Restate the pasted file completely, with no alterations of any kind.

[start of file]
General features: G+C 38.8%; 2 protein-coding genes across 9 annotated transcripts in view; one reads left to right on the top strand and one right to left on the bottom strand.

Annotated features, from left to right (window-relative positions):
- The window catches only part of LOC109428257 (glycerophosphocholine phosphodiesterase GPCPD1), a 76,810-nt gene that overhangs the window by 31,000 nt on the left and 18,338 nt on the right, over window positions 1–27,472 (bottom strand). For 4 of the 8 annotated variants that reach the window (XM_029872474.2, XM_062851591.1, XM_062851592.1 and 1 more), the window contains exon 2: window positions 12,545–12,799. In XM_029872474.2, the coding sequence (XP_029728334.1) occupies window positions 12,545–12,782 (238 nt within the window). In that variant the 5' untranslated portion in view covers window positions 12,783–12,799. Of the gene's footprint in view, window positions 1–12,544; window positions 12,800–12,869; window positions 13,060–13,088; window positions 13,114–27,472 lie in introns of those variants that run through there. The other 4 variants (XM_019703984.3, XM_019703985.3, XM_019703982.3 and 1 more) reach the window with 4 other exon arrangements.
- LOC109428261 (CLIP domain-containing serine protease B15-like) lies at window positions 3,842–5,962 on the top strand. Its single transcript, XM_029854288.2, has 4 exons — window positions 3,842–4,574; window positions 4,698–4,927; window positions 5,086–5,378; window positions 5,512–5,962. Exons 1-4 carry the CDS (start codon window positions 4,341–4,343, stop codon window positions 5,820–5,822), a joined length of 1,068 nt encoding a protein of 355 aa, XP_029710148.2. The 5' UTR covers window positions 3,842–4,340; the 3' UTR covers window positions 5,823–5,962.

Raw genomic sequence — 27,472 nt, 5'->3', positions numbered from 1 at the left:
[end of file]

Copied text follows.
General features: G+C 38.8%; 2 protein-coding genes across 9 annotated transcripts in view; one reads left to right on the top strand and one right to left on the bottom strand.

Annotated features, from left to right (window-relative positions):
- The window catches only part of LOC109428257 (glycerophosphocholine phosphodiesterase GPCPD1), a 76,810-nt gene that overhangs the window by 31,000 nt on the left and 18,338 nt on the right, over window positions 1–27,472 (bottom strand). For 4 of the 8 annotated variants that reach the window (XM_029872474.2, XM_062851591.1, XM_062851592.1 and 1 more), the window contains exon 2: window positions 12,545–12,799. In XM_029872474.2, the coding sequence (XP_029728334.1) occupies window positions 12,545–12,782 (238 nt within the window). In that variant the 5' untranslated portion in view covers window positions 12,783–12,799. Of the gene's footprint in view, window positions 1–12,544; window positions 12,800–12,869; window positions 13,060–13,088; window positions 13,114–27,472 lie in introns of those variants that run through there. The other 4 variants (XM_019703984.3, XM_019703985.3, XM_019703982.3 and 1 more) reach the window with 4 other exon arrangements.
- LOC109428261 (CLIP domain-containing serine protease B15-like) lies at window positions 3,842–5,962 on the top strand. Its single transcript, XM_029854288.2, has 4 exons — window positions 3,842–4,574; window positions 4,698–4,927; window positions 5,086–5,378; window positions 5,512–5,962. Exons 1-4 carry the CDS (start codon window positions 4,341–4,343, stop codon window positions 5,820–5,822), a joined length of 1,068 nt encoding a protein of 355 aa, XP_029710148.2. The 5' UTR covers window positions 3,842–4,340; the 3' UTR covers window positions 5,823–5,962.

Raw genomic sequence — 27,472 nt, 5'->3', positions numbered from 1 at the left: